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May I Introduce to You . . . Don Taylor

Come meet genealogy blogger Don Taylor, author of the D. Taylor's Genealogy blog, in this interview by Wendy Mathias at GeneaBloggers.

Come meet genealogy blogger Don Taylor, author of the D. Taylor's Genealogy blog, in this interview by Wendy Mathias at GeneaBloggers.

I am very proud to introduce to you Don Taylor of D. Taylor’s Genealogy. Don writes primarily about his family lines out of Minnesota, North Carolina, Wisconsin and Michigan. He also writes about general genealogy topics and the use of DNA for genealogy. Anyone researching one of Don’s family names will find the organization of his blog extremely helpful. Family pages provide a family tree with internal links to the stories Don has posted about each ancestor.

Don, can you tell a little about yourself?

I was born in Portland, Oregon, in 1950; I currently live near Portland, Maine. When I was about six weeks old, my mother moved us to Minnesota, where I was raised. My mother moved my grandmother and me many times to find work, so I went to ten different schools before I was eighteen years old. After graduating from high school, I enlisted in the Navy and spent nearly eleven years active duty. After my discharge, I returned to Minnesota and I attended college using the GI Bill; I received a BA from Metropolitan State University with a major in political science.

How did you get interested in doing your family history?

I became interested in family history and genealogy after watching the 1977 TV miniseries, “Roots.” For the next twenty years or so, I was only able to do limited research while I concentrated on providing for my family. In 1994, my mother called and asked me if I remembered returning to Oregon when I was three. Of course, I remembered nothing, so she explained that I had a sister whom she was forced to give up for adoption before we returned to Minnesota. Through a series of what some people may call miracles, my sister found us and moved her family to Minnesota to get to know her birth family. I wanted to share our family history with my new-found sister but I knew very little. I began researching and soon discovered that I enjoyed being the family detective.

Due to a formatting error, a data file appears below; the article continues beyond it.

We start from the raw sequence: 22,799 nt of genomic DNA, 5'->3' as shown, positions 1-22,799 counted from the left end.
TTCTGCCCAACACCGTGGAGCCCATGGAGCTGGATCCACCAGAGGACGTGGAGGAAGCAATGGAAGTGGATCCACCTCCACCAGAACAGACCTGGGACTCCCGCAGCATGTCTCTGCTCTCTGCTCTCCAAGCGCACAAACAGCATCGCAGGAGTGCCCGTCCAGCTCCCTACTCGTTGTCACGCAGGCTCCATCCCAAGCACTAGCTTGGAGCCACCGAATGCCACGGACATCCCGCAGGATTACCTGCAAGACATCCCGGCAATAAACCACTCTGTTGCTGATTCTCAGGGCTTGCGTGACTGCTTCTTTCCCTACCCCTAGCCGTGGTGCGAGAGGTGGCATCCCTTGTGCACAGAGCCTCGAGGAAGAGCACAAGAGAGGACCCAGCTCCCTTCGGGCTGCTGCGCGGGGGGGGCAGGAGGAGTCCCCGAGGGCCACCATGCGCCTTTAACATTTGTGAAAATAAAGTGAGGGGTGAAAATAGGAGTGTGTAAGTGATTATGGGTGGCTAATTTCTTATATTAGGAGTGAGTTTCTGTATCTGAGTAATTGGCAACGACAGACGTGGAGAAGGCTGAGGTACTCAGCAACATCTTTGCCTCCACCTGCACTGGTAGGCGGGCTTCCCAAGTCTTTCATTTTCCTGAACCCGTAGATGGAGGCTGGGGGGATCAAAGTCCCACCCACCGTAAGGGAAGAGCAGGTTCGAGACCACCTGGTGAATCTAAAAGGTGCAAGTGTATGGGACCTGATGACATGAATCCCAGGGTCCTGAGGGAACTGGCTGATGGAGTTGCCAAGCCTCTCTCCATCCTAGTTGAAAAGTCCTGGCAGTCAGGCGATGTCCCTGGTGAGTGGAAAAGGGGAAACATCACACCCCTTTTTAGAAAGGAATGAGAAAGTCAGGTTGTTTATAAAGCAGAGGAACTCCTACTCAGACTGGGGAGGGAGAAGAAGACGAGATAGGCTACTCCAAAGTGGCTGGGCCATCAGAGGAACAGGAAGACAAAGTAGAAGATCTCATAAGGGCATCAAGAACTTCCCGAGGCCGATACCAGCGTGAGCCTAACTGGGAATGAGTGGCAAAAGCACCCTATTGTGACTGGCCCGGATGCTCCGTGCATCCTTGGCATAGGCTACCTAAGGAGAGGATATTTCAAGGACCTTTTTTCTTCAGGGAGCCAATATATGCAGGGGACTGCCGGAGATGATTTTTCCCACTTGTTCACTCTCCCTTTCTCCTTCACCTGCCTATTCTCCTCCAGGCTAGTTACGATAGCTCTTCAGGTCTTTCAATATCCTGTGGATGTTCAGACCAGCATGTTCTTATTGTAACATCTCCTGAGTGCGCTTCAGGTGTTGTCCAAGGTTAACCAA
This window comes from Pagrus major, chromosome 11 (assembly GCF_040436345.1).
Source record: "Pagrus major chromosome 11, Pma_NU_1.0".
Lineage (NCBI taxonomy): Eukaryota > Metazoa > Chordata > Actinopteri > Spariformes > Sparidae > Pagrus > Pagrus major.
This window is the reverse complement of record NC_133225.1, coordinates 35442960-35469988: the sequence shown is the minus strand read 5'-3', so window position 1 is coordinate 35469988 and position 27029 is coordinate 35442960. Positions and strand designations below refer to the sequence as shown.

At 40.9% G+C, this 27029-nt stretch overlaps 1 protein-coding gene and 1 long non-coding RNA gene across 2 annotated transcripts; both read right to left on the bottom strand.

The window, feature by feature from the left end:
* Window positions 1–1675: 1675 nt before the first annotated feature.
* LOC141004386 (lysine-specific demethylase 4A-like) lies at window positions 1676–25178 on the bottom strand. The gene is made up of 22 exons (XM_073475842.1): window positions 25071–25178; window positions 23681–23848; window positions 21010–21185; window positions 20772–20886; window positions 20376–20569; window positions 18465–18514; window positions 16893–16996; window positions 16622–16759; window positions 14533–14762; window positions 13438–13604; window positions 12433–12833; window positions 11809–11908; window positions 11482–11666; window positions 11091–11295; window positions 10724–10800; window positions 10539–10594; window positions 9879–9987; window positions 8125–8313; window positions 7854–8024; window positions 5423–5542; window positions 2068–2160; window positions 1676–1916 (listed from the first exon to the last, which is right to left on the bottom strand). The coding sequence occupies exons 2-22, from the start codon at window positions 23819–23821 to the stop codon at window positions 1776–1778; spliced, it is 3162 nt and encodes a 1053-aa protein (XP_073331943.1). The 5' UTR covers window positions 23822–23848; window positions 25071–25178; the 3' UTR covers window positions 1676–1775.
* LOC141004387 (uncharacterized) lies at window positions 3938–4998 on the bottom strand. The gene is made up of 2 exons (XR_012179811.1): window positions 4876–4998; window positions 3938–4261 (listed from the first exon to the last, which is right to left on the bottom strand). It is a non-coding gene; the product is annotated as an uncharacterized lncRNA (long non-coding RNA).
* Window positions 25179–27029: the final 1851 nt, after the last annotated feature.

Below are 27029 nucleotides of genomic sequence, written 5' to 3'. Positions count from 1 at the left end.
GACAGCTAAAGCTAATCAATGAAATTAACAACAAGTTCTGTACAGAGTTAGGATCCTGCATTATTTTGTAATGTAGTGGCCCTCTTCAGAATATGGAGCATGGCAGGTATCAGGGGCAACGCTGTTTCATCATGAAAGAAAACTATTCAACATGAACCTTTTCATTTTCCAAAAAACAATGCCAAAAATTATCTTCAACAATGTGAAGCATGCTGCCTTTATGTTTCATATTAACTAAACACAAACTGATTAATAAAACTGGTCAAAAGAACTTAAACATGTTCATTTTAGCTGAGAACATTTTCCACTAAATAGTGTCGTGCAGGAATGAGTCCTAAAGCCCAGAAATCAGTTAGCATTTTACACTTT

What do you enjoy the most about doing genealogy?

I really enjoy getting to know my ancestors. I am fascinated with what happened to them, what their trials and tribulations were, and recognizing what traits and values they passed down to me. I also enjoy dispelling family myths. For instance, my mother-in-law has always strongly identified with her Swiss heritage, believing that she was 50% Swiss. Using all of the tools available to me, I discovered that she was mostly English and that intrigued her. I watched her face carefully as her initial puzzlement dissolved into a fresh realization. In that moment, some of the stories that she heard as a child began to make more sense to her. She began to see the family stories in a new light that may result in aligning the oral family traditions with what actually happened.

What is your favorite genealogy research tool or source?

Certainly, and Family Search are the sources I use most often. However, my favorite research tool is the one that answers the big questions regarding missing relatives. For example, I used and queried every person who might have attended school with my uncle in 1944 to see if any of them had contact information for him. Finally, one person did have information. My uncle spent his adult life in the Marshall Islands and lost contact with my mother and his mother in the early 1950s. He and my mother finally reunited after fifty years. Sixty-Minutes II filmed their meeting and broadcast it during a segment on

Why did you start a genealogy blog?

I started my blog in March 2012. Initially, I blogged to share my findings with family members. That quickly expanded to sharing my findings with friends and acquaintances for whom I was also doing research. Subsequently, I’ve added reviews, lessons learned, fresh ideas for describing the eras and environment that our ancestors lived in. For example, at one historical society meeting the group turned to advertising that was done in the year books from the 30s, 40s, 50s, and 60s and gained a more personal understanding of the times.

Where do you get your inspiration or ideas for your blog posts?